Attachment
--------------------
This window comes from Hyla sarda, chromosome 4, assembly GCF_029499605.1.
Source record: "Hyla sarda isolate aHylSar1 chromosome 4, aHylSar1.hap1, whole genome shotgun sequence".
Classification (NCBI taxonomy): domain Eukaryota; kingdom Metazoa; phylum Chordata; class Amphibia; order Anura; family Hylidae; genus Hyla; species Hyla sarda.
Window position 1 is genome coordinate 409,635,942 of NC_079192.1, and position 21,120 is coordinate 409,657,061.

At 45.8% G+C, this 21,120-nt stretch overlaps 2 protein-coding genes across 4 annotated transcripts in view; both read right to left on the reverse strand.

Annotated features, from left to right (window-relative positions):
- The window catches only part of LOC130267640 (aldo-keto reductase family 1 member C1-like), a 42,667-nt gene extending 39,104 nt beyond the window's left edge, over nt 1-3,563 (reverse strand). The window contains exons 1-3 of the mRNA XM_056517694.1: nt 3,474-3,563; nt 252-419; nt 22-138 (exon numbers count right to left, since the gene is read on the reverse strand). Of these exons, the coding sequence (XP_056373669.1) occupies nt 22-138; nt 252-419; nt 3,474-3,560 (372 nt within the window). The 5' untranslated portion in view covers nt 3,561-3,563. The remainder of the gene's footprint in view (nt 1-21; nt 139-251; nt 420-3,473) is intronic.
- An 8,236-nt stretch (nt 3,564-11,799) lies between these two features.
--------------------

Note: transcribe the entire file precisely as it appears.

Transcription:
This window comes from Hyla sarda, chromosome 4, assembly GCF_029499605.1.
Source record: "Hyla sarda isolate aHylSar1 chromosome 4, aHylSar1.hap1, whole genome shotgun sequence".
Classification (NCBI taxonomy): domain Eukaryota; kingdom Metazoa; phylum Chordata; class Amphibia; order Anura; family Hylidae; genus Hyla; species Hyla sarda.
Window position 1 is genome coordinate 409,635,942 of NC_079192.1, and position 21,120 is coordinate 409,657,061.

At 45.8% G+C, this 21,120-nt stretch overlaps 2 protein-coding genes across 4 annotated transcripts in view; both read right to left on the reverse strand.

Annotated features, from left to right (window-relative positions):
- The window catches only part of LOC130267640 (aldo-keto reductase family 1 member C1-like), a 42,667-nt gene extending 39,104 nt beyond the window's left edge, over nt 1-3,563 (reverse strand). The window contains exons 1-3 of the mRNA XM_056517694.1: nt 3,474-3,563; nt 252-419; nt 22-138 (exon numbers count right to left, since the gene is read on the reverse strand). Of these exons, the coding sequence (XP_056373669.1) occupies nt 22-138; nt 252-419; nt 3,474-3,560 (372 nt within the window). The 5' untranslated portion in view covers nt 3,561-3,563. The remainder of the gene's footprint in view (nt 1-21; nt 139-251; nt 420-3,473) is intronic.
- An 8,236-nt stretch (nt 3,564-11,799) lies between these two features.